Despite the pioneering work in developing BQART and WBMsed, these models are not ready to be incorporated into ESMs as their soil erosion and riverine sediment processes are lumped rather than separately represented. Moreover, the inherent empiricism of BQART/WBMsed limits its scalability (from large to small rivers) and, in its current formulation, the models do not explicitly account for erosion processes on the landscape and within the channel systems. This empiricism is thus a hurdle to studying the individual impacts of the first-order processes and their driving factors, such as the various human activities such as land and water management. Moreover, although WBMsed includes a temporally and spatially explicit sediment trapping algorithm, it does not explicitly simulate sediment movement from grid cell to grid cell. Compared to more physically based models, this limitation will likely constrain its capabilities in sediment prediction in a changing environment. Hence our second objective is to advance large-scale sediment modeling by designing a physically based, flexible modeling framework that allows for explicit and separate representation of the first-order processes and their driving factors.
To achieve the two objectives, we propose a new process-based suspended sediment module within MOSART, denoted as MOSART-sediment hereafter. MOSART-sediment consists of (1) hillslope soil erosion and sediment discharge into streams, (2) sediment transport processes through river networks, and (3) reservoir effects on riverine sediment fluxes. MOSART has been adopted as the riverine component of the Energy Exascale Earth System Model (E3SM) (formerly known as Accelerated Climate Modeling for Energy – ACME) (Caldwell et al., 2019; Golaz et al., 2019) and the Community Earth System Model (CESM) (Lawrence et al., 2019). MOSART-sediment is thus, by design, part of the Earth system modeling framework for applications at the regional or global scales. Importantly, MOSART-sediment is designed to only capture the first-order suspended sediment processes for two reasons. (1) To be consistent and compatible with the complexity, resolution, and computational requirement of regional or global ESMs, parsimonious parameterizations are more desirable. (2) Sediment-relevant data at the regional or larger scales have limited availability compared to those supporting reach-scale or watershed-scale modeling studies (Abeshu et al., 2021; Li et al., 2021), hence prohibiting extensive parameter calibration that is often needed in modeling complex processes and their interactions.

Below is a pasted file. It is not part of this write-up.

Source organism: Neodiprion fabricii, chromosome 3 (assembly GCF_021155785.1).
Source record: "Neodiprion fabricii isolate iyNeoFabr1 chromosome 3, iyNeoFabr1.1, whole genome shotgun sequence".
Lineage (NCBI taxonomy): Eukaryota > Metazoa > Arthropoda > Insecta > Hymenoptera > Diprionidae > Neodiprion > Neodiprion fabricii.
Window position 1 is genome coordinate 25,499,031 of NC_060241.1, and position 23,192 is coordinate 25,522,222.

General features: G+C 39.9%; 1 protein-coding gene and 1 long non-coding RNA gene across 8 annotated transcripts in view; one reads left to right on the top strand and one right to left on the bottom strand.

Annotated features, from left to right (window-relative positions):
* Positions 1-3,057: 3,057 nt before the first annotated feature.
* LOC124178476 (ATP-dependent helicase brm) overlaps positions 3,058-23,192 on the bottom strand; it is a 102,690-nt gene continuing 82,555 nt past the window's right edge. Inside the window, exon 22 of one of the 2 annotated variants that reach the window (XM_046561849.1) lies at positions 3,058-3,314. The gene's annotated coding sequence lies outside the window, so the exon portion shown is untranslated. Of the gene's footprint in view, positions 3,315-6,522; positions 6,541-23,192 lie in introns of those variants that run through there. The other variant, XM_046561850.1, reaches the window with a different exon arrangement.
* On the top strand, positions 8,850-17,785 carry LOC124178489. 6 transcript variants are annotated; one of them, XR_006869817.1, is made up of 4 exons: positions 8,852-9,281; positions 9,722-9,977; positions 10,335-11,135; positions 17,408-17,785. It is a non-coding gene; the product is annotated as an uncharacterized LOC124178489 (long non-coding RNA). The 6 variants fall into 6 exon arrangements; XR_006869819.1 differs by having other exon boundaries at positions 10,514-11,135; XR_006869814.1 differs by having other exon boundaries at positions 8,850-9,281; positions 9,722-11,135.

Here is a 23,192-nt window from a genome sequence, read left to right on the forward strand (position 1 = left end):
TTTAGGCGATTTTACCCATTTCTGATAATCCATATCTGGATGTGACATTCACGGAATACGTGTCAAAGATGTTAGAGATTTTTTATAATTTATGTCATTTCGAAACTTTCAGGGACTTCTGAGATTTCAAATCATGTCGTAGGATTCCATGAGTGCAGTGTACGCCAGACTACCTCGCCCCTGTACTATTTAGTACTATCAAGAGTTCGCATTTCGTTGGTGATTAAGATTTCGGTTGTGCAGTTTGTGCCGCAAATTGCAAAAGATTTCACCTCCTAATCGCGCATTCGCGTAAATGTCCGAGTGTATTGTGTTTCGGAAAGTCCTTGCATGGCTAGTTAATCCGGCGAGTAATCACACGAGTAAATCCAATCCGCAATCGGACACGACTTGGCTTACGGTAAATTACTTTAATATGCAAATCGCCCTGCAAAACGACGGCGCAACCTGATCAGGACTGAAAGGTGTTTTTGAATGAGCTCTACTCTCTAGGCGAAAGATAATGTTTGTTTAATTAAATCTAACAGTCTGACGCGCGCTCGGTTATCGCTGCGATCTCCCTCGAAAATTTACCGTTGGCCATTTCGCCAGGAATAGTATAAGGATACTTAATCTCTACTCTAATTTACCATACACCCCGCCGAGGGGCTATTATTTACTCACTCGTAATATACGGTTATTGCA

The MOSART-sediment development and testing reported in this study are conducted within E3SM. However, MOSART-sediment is designed in a modular fashion so it can be easily implemented in other ESMs. The rest of this paper is organized as follows. Section 2 provides the details of MOSART-sediment. Section 3 introduces the study area, data, and numerical experiment design. Section 4 describes the model application, validation, and additional analysis over the contiguous United States (CONUS). Section 5 summarizes the conclusions and discusses the limitations and future directions.
As shown in Fig. 1, MOSART-sediment is developed on top of the water module of MOSART (denoted as MOSART-water). Here we provide a detailed description of MOSART-sediment but only a summary description of MOSART-water for completeness since more details of the latter can be found in our previous publications (Li et al., 2013, 2015a, b; Voisin et al., 2013a, b).